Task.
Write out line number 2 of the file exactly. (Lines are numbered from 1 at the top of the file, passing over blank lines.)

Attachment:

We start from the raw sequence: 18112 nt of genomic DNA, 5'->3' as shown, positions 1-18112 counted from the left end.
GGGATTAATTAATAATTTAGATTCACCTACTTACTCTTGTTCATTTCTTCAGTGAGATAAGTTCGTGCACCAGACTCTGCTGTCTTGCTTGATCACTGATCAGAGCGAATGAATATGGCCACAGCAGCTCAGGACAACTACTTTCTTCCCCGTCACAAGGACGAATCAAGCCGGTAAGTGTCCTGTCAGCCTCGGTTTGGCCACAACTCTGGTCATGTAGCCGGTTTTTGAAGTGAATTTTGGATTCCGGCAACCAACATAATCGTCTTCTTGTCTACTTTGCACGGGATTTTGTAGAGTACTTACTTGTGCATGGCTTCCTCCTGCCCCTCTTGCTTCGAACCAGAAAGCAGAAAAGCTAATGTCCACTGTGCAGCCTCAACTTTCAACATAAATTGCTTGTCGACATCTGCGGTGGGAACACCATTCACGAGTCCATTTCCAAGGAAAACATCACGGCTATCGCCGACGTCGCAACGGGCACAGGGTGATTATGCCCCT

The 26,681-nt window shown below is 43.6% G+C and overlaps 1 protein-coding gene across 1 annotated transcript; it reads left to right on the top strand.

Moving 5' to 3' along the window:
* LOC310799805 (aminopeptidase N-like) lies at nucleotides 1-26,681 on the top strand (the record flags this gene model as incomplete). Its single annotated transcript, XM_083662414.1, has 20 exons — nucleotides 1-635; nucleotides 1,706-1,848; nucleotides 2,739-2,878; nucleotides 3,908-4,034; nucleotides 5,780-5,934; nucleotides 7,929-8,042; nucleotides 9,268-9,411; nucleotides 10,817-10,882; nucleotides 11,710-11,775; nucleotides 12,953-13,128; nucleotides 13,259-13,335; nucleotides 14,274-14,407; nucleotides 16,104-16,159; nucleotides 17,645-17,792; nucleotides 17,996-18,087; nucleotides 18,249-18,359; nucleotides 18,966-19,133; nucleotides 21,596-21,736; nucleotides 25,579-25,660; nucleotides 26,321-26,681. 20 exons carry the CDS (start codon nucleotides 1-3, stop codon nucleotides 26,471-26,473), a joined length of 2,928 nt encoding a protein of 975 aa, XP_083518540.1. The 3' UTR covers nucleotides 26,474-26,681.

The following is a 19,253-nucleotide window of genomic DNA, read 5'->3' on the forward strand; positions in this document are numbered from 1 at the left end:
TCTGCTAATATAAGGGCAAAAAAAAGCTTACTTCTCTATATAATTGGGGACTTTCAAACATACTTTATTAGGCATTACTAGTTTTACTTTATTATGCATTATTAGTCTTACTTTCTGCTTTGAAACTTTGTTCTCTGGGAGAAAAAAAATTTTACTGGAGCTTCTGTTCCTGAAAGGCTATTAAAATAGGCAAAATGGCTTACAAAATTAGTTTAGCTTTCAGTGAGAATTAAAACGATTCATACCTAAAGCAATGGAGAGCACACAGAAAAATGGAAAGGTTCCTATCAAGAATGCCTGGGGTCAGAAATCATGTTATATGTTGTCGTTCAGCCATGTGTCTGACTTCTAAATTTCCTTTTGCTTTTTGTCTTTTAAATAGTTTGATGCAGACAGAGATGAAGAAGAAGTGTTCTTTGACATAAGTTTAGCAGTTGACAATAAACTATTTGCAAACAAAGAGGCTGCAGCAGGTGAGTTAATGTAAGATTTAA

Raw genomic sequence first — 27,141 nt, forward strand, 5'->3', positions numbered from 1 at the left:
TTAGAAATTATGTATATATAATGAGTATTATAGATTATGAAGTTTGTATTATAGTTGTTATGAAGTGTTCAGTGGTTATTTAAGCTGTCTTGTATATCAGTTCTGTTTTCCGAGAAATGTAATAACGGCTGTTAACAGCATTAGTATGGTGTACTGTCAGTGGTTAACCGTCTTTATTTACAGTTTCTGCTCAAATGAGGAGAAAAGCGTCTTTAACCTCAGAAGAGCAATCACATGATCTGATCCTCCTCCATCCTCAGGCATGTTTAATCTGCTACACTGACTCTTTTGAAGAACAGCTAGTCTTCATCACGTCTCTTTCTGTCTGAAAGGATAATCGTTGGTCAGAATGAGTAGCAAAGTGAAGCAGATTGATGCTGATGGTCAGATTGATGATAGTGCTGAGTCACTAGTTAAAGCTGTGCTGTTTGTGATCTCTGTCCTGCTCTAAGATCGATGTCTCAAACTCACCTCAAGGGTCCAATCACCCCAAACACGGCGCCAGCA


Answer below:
GGGATTAATTAATAATTTAGATTCACCTACTTACTCTTGTTCATTTCTTCAGTGAGATAAGTTCGTGCACCAGACTCTGCTGTCTTGCTTGATCACTGATCAGAGCGAATGAATATGGCCACAGCAGCTCAGGACAACTACTTTCTTCCCCGTCACAAGGACGAATCAAGCCGGTAAGTGTCCTGTCAGCCTCGGTTTGGCCACAACTCTGGTCATGTAGCCGGTTTTTGAAGTGAATTTTGGATTCCGGCAACCAACATAATCGTCTTCTTGTCTACTTTGCACGGGATTTTGTAGAGTACTTACTTGTGCATGGCTTCCTCCTGCCCCTCTTGCTTCGAACCAGAAAGCAGAAAAGCTAATGTCCACTGTGCAGCCTCAACTTTCAACATAAATTGCTTGTCGACATCTGCGGTGGGAACACCATTCACGAGTCCATTTCCAAGGAAAACATCACGGCTATCGCCGACGTCGCAACGGGCACAGGGTGATTATGCCCCT